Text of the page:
Protecting the Woolly Mammoth to Save Today’s Elephants

Candice Gaukel Andrews September 27, 2016 1
This reconstruction of the woolly mammoth—using musk ox hair—resides in the Royal BC Museum in Victoria, British Columbia, Canada. Flying Puffin, flickr

This reconstruction of the woolly mammoth—using musk ox hair—resides in the Royal BC Museum in Victoria, British Columbia, Canada. Flying Puffin, flickr

The woolly mammoth—an animal that went extinct 4,000 years ago—is currently being considered for legal protection under conservation trade rules.

“How that can be?” you might well ask.

The answer lies in a story that’s entwined with some very modern-day issues: climate change and the rampant poaching of today’s elephants.

The exposure of climate change

Woolly mammoths became extinct at least 3,600 years ago. ©Long Zheng, flickr

Woolly mammoths became extinct 4,000 years ago. ©Long Zheng, flickr

Woolly mammoths are thought to have first appeared on Earth 4.8 million years ago. They coexisted with early humans, who hunted them for food and used their bones and tusks for making art, dwellings and tools. The vast majority of woolly mammoths disappeared at the end of the Pleistocene 10,000 years ago, most likely through climate change and the resultant shrinkage of their habitat, hunting by humans or a combination of the two. Isolated populations survived on Alaska’s St. Paul Island until 5,600 years ago and Russia’s Wrangel Island until 4,000 years ago. For thousands of years, then, the tusks of these massive animals remained locked in the permafrost of the world’s frozen tundra. Recently, however, warming temperatures have contributed to longer and hotter summer seasons in northeastern Siberia, bringing the mammoth’s ivory teeth within digging distance. Every year, from mid June, when the tundra melts, until mid September, hundreds if not thousands of mostly local people scour the land, looking for the ancient tusks from as many as 150 million dead mammoths.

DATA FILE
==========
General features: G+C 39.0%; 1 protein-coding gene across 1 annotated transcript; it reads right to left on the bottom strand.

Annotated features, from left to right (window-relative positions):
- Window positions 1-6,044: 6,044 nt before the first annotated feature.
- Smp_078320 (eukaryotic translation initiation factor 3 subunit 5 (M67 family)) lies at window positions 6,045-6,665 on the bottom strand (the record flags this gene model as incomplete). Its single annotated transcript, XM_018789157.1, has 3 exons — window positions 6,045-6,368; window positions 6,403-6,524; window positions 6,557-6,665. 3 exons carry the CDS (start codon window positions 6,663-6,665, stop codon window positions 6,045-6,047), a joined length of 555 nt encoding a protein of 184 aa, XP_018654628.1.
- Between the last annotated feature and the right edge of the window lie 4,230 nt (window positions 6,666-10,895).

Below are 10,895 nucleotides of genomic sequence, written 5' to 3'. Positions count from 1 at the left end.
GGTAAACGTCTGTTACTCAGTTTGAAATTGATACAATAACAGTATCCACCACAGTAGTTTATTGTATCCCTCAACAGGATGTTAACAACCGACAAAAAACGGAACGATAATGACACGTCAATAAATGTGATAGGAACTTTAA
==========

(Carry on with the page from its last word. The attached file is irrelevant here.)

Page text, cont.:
Annually, poachers kill approximately 30,000 African and Asian elephants for their tusks, which are traded across borders, despite a ban on international trade in elephant ivory since 1989. So, at first, you might think that this new source of ivory from an elephant’s long-dead, close relative—which is often thought of as an ethical alternative and which currently can be legally traded—might stem the illegal pachyderm poaching tide.

But you’d be wrong.

Instead, ivory traders are using mammoth tusks to disguise and launder the illegal sale of elephant ivory. They sometimes mix mammoth and elephant ivories together, claiming in the paperwork it is all mammoth ivory, which looks nearly identical to elephant ivory to the untrained eye.

On June 19, 2015, the U.S. Fish and Wildlife Service crushed a ton of seized ivory in Times Square, New York City. ©USFWS Mountain Prairie, flickr

On June 19, 2015, the U.S. Fish and Wildlife Service crushed a ton of seized ivory in Times Square, New York City. ©USFWS Mountain Prairie, flickr